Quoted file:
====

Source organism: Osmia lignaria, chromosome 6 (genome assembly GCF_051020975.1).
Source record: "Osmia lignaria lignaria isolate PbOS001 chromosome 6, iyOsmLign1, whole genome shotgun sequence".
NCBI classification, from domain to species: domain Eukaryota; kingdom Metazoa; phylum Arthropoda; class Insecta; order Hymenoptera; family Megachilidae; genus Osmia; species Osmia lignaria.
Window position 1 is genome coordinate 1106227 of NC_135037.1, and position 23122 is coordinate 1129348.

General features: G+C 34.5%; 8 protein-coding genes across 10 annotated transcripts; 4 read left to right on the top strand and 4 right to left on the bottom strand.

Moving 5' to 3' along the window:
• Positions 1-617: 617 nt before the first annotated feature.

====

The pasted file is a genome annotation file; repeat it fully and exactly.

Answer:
Source organism: Osmia lignaria, chromosome 6 (genome assembly GCF_051020975.1).
Source record: "Osmia lignaria lignaria isolate PbOS001 chromosome 6, iyOsmLign1, whole genome shotgun sequence".
NCBI classification, from domain to species: domain Eukaryota; kingdom Metazoa; phylum Arthropoda; class Insecta; order Hymenoptera; family Megachilidae; genus Osmia; species Osmia lignaria.
Window position 1 is genome coordinate 1106227 of NC_135037.1, and position 23122 is coordinate 1129348.

General features: G+C 34.5%; 8 protein-coding genes across 10 annotated transcripts; 4 read left to right on the top strand and 4 right to left on the bottom strand.

Moving 5' to 3' along the window:
• Positions 1-617: 617 nt before the first annotated feature.